By Tom Quiner
What does net neutrality really mean?
It means the federal government is going to begin regulating the internet like they do practically everything else related to commerce.
Regulations always, always, always impose compliance costs. Regulations oftentimes determine winners and losers. Government regulations are not necessarily bad, but under the Obama administration, they have been particularly onerous.
A letter writer to the Wall Street says so-called net neutrality is simply a smokescreen for new, hidden taxes:
“President Obama’s public stance has been that the FCC should reclassify broadband Internet services as a Title II “common carrier” under the current Telecommunications Act. Title II common carriers are required to “contribute” to what’s called the Universal Service Fund—a government program to bring telecommunications services to underserved areas, with the goal of universal coverage. Whether it’s called “contributions” or fees or whatnot, the function of the program is a tax on corporate revenues to fund services for those who might not have them otherwise.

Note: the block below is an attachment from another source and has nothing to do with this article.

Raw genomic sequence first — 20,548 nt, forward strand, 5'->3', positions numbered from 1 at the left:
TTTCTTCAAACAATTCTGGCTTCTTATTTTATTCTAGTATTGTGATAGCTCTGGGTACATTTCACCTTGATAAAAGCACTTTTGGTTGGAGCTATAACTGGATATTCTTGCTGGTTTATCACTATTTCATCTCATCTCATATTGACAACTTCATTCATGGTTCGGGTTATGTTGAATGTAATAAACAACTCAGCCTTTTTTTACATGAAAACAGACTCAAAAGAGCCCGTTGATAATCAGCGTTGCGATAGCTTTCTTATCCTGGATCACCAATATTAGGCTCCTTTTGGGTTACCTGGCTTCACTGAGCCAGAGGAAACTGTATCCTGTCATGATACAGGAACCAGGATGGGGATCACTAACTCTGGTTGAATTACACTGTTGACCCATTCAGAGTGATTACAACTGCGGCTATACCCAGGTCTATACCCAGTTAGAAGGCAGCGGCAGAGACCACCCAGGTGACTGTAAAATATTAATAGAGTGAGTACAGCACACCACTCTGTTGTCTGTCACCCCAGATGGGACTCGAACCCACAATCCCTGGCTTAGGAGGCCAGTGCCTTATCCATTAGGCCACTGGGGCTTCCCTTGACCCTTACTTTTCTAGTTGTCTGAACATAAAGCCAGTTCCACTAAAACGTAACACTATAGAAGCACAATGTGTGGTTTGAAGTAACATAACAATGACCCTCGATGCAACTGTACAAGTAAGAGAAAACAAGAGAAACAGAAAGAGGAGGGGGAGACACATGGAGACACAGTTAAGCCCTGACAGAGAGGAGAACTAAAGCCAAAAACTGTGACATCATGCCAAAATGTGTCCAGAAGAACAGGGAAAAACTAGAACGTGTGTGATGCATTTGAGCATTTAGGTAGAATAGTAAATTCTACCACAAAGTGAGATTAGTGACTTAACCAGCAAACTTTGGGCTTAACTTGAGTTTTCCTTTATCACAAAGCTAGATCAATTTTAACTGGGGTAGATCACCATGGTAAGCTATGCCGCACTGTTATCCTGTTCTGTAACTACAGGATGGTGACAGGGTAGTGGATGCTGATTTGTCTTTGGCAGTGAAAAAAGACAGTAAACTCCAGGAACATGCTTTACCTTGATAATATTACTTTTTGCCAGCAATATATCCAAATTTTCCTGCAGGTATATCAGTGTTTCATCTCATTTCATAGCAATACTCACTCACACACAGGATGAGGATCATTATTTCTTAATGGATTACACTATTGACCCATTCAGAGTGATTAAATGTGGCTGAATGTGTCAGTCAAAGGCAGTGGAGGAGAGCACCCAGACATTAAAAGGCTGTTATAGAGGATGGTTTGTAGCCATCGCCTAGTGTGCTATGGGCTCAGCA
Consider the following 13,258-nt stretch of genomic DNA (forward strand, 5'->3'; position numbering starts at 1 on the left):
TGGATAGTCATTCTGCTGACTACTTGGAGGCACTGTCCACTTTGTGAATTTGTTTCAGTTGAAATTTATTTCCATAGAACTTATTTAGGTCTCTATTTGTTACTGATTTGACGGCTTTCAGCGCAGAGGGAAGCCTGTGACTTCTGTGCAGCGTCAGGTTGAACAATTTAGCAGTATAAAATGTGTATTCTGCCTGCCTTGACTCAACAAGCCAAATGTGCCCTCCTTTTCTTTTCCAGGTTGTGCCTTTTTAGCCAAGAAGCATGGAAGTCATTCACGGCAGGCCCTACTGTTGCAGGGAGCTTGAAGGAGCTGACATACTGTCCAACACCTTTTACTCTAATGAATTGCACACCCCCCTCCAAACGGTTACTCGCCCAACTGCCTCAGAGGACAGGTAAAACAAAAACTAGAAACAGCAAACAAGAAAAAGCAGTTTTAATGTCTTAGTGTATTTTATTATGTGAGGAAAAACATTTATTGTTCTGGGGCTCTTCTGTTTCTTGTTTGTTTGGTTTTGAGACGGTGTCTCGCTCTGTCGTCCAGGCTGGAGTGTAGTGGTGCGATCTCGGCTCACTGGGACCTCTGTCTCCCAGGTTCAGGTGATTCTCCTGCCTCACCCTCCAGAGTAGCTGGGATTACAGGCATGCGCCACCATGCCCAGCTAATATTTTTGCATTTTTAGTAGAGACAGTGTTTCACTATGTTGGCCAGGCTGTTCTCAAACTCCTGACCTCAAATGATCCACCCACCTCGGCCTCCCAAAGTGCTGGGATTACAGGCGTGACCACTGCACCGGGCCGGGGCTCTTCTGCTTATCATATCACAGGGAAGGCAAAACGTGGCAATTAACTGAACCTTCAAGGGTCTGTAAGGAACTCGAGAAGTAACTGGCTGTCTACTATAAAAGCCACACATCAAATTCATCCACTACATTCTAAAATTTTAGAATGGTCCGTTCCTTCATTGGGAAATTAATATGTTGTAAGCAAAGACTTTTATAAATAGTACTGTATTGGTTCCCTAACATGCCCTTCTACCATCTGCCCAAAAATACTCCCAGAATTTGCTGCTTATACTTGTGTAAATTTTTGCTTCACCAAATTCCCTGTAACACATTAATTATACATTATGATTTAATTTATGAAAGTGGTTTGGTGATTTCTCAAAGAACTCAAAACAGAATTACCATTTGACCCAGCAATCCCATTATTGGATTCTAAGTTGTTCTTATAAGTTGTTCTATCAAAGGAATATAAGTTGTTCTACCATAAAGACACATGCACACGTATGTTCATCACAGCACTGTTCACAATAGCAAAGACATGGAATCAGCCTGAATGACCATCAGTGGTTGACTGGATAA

It’s a redistributive corporate tax paid for by consumers.”
In other words, your costs will go up, speed will decline, your frustration will increase, and innovation will decline.
Obama does it again.
The WSJ letter writer drove home his thesis brilliantly:
“To update Ronald Reagan’s quip: Republicans think every day is the Fourth of July, and President Obama and the Democrats think every day is April 15. The FCC’s net-neutrality move is but the first step toward death by typical government overregulation.”